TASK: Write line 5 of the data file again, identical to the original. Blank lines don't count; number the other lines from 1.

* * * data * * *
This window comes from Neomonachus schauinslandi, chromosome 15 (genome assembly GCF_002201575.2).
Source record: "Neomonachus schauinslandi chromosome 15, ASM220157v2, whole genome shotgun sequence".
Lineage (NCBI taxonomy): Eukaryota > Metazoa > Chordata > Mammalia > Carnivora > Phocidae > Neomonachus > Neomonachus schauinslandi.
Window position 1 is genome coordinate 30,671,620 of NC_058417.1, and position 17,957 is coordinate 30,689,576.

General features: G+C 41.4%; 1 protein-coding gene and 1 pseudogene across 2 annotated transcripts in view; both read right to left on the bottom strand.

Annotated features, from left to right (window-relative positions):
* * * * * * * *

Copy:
General features: G+C 41.4%; 1 protein-coding gene and 1 pseudogene across 2 annotated transcripts in view; both read right to left on the bottom strand.